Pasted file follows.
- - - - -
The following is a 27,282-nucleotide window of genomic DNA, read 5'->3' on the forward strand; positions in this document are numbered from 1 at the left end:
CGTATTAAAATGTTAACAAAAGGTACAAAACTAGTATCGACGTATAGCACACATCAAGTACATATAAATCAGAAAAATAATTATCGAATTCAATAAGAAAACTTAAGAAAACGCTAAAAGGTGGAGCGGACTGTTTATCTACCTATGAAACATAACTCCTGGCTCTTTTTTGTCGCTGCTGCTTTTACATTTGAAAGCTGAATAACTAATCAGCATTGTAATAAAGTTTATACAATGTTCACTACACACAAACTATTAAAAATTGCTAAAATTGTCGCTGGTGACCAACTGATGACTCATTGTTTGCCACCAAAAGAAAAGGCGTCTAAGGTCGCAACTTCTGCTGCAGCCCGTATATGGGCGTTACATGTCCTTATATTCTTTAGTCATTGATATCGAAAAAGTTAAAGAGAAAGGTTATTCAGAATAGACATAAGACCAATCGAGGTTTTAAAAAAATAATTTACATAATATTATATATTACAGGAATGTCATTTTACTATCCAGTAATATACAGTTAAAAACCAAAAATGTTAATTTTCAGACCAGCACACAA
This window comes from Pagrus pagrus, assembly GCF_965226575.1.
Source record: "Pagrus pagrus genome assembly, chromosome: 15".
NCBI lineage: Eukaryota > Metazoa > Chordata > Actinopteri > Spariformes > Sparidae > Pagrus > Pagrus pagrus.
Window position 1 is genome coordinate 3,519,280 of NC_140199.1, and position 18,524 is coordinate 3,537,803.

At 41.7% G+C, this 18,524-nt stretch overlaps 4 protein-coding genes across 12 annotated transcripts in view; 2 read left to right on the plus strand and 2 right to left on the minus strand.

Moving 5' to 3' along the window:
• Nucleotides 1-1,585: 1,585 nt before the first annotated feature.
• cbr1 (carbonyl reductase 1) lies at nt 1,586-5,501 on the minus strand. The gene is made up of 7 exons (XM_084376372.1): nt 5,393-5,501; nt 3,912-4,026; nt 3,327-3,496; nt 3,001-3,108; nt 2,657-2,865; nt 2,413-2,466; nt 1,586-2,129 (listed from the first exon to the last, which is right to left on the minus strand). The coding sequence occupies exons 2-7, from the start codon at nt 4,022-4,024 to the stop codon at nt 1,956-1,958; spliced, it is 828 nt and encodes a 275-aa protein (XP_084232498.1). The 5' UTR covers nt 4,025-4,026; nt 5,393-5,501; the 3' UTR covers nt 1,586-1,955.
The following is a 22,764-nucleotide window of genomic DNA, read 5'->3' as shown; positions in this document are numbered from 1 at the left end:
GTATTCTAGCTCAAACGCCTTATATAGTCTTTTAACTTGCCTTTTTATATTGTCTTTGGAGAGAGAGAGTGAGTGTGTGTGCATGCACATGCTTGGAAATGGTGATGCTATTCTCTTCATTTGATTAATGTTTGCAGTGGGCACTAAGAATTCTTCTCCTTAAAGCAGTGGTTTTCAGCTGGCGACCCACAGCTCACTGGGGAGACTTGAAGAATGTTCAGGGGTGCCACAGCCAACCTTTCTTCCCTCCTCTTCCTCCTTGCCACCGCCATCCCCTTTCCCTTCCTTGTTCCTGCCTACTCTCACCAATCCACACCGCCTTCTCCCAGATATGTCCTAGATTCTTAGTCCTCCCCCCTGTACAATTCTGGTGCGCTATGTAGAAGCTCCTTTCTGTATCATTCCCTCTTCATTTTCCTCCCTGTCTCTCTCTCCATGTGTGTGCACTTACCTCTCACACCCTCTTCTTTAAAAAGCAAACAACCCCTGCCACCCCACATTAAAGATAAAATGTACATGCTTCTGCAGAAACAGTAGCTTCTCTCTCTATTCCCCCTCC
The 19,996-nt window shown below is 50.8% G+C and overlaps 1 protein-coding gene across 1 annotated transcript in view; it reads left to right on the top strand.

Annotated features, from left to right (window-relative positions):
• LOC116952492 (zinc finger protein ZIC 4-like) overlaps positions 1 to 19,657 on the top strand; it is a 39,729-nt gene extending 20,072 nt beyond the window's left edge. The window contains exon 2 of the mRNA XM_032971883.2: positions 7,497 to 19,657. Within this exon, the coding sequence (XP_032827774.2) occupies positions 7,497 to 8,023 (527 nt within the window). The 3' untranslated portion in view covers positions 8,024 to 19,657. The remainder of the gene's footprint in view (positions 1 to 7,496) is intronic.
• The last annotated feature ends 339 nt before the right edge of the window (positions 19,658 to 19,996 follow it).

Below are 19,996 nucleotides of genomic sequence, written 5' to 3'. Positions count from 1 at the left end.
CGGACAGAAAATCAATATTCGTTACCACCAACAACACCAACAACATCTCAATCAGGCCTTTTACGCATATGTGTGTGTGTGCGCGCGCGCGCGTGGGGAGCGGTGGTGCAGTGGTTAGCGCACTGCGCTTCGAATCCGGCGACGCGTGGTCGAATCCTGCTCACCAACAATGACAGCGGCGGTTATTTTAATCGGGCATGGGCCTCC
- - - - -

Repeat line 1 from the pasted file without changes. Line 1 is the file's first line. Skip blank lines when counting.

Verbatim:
The following is a 27,282-nucleotide window of genomic DNA, read 5'->3' on the forward strand; positions in this document are numbered from 1 at the left end: